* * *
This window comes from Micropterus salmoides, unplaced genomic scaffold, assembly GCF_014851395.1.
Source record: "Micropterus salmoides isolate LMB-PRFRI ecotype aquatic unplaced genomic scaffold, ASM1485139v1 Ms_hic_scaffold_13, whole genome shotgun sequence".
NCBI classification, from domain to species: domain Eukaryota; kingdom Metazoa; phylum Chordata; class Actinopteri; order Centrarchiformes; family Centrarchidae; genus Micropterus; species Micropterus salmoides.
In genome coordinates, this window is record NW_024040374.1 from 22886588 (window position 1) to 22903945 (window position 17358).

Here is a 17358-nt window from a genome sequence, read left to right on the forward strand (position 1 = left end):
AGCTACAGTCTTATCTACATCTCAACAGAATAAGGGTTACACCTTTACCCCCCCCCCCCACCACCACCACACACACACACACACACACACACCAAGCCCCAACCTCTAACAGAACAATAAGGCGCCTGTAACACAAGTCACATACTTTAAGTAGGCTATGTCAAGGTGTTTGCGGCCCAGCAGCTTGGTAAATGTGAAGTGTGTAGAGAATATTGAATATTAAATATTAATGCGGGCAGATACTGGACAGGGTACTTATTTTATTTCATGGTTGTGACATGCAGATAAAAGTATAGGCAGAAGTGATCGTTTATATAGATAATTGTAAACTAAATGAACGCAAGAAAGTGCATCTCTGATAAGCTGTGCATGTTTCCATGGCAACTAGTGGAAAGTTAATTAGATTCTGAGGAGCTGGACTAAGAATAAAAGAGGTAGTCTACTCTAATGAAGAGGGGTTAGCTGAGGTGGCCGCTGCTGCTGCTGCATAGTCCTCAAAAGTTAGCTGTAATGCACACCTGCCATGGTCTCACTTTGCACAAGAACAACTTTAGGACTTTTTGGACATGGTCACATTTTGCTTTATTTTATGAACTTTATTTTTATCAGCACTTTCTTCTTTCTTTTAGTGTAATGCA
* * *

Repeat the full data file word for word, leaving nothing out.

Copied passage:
This window comes from Micropterus salmoides, unplaced genomic scaffold, assembly GCF_014851395.1.
Source record: "Micropterus salmoides isolate LMB-PRFRI ecotype aquatic unplaced genomic scaffold, ASM1485139v1 Ms_hic_scaffold_13, whole genome shotgun sequence".
NCBI classification, from domain to species: domain Eukaryota; kingdom Metazoa; phylum Chordata; class Actinopteri; order Centrarchiformes; family Centrarchidae; genus Micropterus; species Micropterus salmoides.
In genome coordinates, this window is record NW_024040374.1 from 22886588 (window position 1) to 22903945 (window position 17358).

Here is a 17358-nt window from a genome sequence, read left to right on the forward strand (position 1 = left end):
AGCTACAGTCTTATCTACATCTCAACAGAATAAGGGTTACACCTTTACCCCCCCCCCCCACCACCACCACACACACACACACACACACACACCAAGCCCCAACCTCTAACAGAACAATAAGGCGCCTGTAACACAAGTCACATACTTTAAGTAGGCTATGTCAAGGTGTTTGCGGCCCAGCAGCTTGGTAAATGTGAAGTGTGTAGAGAATATTGAATATTAAATATTAATGCGGGCAGATACTGGACAGGGTACTTATTTTATTTCATGGTTGTGACATGCAGATAAAAGTATAGGCAGAAGTGATCGTTTATATAGATAATTGTAAACTAAATGAACGCAAGAAAGTGCATCTCTGATAAGCTGTGCATGTTTCCATGGCAACTAGTGGAAAGTTAATTAGATTCTGAGGAGCTGGACTAAGAATAAAAGAGGTAGTCTACTCTAATGAAGAGGGGTTAGCTGAGGTGGCCGCTGCTGCTGCTGCATAGTCCTCAAAAGTTAGCTGTAATGCACACCTGCCATGGTCTCACTTTGCACAAGAACAACTTTAGGACTTTTTGGACATGGTCACATTTTGCTTTATTTTATGAACTTTATTTTTATCAGCACTTTCTTCTTTCTTTTAGTGTAATGCA